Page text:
Tuesday 4 October 2016

Big Foot

If you've been delivered here by Google in your search for a hot date with a sasquatch, may I respectfully send you on your way. There is nothing of that sort to see here. But there is something rather interesting which popped up out of Research Methods class over the last couple of weeks.  As Quantitative Methods = QM is what The Institute calls remedial maths, so Research Methods is beginning statistics and data-crunching. It is taught in two parallel streams: a) a series of lectures about the theory and probably a few worked examples b) a 2 hour session each week where students can get down and dirty with some data.

What data? Why not real data? Why not real data about or from the punters? This year I have two ResMet classes full of 2nd Year sporty people [working towards degrees like Strength & Conditioning or Sports Rehab] and I asked them to record a) their shoe-size and b) their height in cm. These are the same people with whom we investigated reaction times and body-proportions in 1st Year 12 month ago. They are used to me foibles. In my round-the-house Intro to the exercise, I gave them some life-coach advice. When I was born, girls wore dresses and pink and had long hair, while boys wore blue trousers and a buzz-cut. By the time I'd grown up these demarcations were considerably blurred. I floated the idea that if a young person wished to check out a long-haired creature walking down the street in jeans, then the key was in the feet, rather than at the other end of the jeans. Teen and adult boys just have bigger feet, I asserted. We were also gathering real data so that we could test a hypothesis such as "Women are shorter than men" - [with an unmatched t-test or a Mann-Whitney U test] or "Str&Condit attracts more men that SportsRehab" [using Chi.Sq].  But if we have two sorts of related data it is possible to make a scatter-plot to see how they are related:
If you ignore sex M/F, you can see that there is a rather strong trend: Tall people have big feet and vice-versa. There's a lot of scatter, though, which is the variety among humans that makes life so interesting. Nor can we exclude the possibility that someone has made a mistake converting 5ft10in into cm. When you take sex into account something much more interesting turns up. Although the smallest man is shorter than half the women; no man has smaller feet than any woman. Within M or F, the height = foot-size trend is still there [I've dishonestly added a "trend-line" to sex up the effect] but the line for girls is parallel to, and lower than, the trend among boys. I was delighted to see my off-the-cuff assertion so clearly borne out by the data.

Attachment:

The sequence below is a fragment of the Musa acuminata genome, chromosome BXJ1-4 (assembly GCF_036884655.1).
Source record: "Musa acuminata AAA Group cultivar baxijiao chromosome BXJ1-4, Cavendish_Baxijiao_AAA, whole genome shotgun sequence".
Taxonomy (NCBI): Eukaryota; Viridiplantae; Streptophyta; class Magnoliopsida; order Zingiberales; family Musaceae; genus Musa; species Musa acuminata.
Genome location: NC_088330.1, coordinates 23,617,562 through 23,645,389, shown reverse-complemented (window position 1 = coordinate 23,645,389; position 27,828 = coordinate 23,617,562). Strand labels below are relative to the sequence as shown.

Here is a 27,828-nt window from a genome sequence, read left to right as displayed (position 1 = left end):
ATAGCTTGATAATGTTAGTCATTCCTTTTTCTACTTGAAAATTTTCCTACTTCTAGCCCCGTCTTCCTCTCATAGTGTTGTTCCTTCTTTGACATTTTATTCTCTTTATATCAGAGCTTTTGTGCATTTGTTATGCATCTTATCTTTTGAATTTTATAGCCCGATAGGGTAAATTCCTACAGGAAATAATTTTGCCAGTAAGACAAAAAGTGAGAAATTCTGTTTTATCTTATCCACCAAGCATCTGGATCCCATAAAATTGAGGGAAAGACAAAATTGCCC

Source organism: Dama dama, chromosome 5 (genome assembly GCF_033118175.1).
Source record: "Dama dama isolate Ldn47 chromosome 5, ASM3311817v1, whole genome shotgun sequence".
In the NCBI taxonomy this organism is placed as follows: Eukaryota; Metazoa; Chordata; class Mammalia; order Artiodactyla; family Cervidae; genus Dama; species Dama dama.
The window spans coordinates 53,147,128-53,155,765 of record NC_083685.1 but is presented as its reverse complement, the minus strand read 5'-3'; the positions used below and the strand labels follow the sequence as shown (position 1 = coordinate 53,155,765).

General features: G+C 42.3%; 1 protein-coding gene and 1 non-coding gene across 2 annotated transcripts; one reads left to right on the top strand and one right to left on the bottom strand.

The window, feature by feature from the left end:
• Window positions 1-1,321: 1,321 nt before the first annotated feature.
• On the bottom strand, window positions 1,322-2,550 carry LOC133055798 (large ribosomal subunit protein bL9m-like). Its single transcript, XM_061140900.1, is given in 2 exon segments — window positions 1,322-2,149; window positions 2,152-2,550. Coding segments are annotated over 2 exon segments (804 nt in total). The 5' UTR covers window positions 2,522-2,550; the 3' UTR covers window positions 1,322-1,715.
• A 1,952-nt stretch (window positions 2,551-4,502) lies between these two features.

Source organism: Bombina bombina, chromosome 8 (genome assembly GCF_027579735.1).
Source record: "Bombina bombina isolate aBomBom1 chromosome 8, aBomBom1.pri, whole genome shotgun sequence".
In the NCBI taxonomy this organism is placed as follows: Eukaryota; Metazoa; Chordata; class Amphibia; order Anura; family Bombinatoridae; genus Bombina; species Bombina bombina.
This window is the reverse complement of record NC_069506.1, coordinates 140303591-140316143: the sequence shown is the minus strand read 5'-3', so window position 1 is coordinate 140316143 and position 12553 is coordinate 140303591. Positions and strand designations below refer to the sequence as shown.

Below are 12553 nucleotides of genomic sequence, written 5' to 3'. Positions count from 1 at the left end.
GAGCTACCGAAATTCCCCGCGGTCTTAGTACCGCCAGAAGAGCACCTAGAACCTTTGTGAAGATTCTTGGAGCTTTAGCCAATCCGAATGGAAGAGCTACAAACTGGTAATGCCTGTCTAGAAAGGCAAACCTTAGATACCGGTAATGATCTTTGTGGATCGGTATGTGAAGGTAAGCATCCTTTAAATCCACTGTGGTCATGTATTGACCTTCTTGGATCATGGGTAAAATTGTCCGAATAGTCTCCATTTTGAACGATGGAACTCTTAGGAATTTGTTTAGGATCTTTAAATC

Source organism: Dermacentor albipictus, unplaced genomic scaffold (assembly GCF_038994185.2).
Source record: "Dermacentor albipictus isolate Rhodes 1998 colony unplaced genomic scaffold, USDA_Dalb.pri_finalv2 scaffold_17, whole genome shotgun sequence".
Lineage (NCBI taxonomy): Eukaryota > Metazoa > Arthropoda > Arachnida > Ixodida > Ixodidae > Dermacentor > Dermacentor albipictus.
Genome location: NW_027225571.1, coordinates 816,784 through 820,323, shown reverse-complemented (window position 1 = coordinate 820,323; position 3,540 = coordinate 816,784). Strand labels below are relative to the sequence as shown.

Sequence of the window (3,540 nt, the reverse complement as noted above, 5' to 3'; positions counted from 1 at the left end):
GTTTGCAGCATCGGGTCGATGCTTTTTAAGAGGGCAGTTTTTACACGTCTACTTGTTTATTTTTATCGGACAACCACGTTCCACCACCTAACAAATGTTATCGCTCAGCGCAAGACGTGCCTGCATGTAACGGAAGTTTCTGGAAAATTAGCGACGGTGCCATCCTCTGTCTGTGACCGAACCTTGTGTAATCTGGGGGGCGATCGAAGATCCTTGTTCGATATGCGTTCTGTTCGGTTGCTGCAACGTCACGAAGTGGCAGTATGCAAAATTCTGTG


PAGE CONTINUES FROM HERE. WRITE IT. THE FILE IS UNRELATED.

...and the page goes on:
The title I've stuck on the diagram is Human Allometry, which is relevant here. Allometry is differential growth rates and the concept is pervasive in the living world. I showed last year that a human skull is essentially the same as a baboon skull, except that it retains features more typical of a child: we are neotenous.  As we grow, some things grow faster/bigger than others. At birth we are about 4 skulls long but as adults the relative height is about 7.5 skulls. For reasons which are not clear, men's feet have a different, cranked-up sensitivity to human growth hormone.

I was sharing these ruminations with one of my colleagues, who said she knew all that already because she bought shoes for both herself and her sons (that's weird - they can vote but they can't buy their own shoes?). She then went on to say that she has spent a life time shopping for shoes in sales in Galway and Dublin. She could never find [ladies] shoes in size 7 in Galway or size 4 in Dublin. Seemingly the country people in The West have bigger feet than the sophisticates of Dublin on the other side of the country. We know, from George Dawson's massive study, that there are differences in the ABO blood group frequencies [last week] between East and West. Now it appears that they are built differently too.